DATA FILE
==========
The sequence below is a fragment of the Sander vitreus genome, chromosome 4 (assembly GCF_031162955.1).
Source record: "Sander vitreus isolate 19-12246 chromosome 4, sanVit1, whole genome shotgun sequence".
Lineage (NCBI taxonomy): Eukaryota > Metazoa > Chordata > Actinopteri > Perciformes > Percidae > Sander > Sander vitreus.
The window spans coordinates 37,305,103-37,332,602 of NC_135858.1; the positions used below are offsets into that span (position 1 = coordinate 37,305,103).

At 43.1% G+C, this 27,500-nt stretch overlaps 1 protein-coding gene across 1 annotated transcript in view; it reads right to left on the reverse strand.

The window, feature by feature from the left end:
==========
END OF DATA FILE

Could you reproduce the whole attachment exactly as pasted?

The sequence below is a fragment of the Sander vitreus genome, chromosome 4 (assembly GCF_031162955.1).
Source record: "Sander vitreus isolate 19-12246 chromosome 4, sanVit1, whole genome shotgun sequence".
Lineage (NCBI taxonomy): Eukaryota > Metazoa > Chordata > Actinopteri > Perciformes > Percidae > Sander > Sander vitreus.
The window spans coordinates 37,305,103-37,332,602 of NC_135858.1; the positions used below are offsets into that span (position 1 = coordinate 37,305,103).

At 43.1% G+C, this 27,500-nt stretch overlaps 1 protein-coding gene across 1 annotated transcript in view; it reads right to left on the reverse strand.

The window, feature by feature from the left end: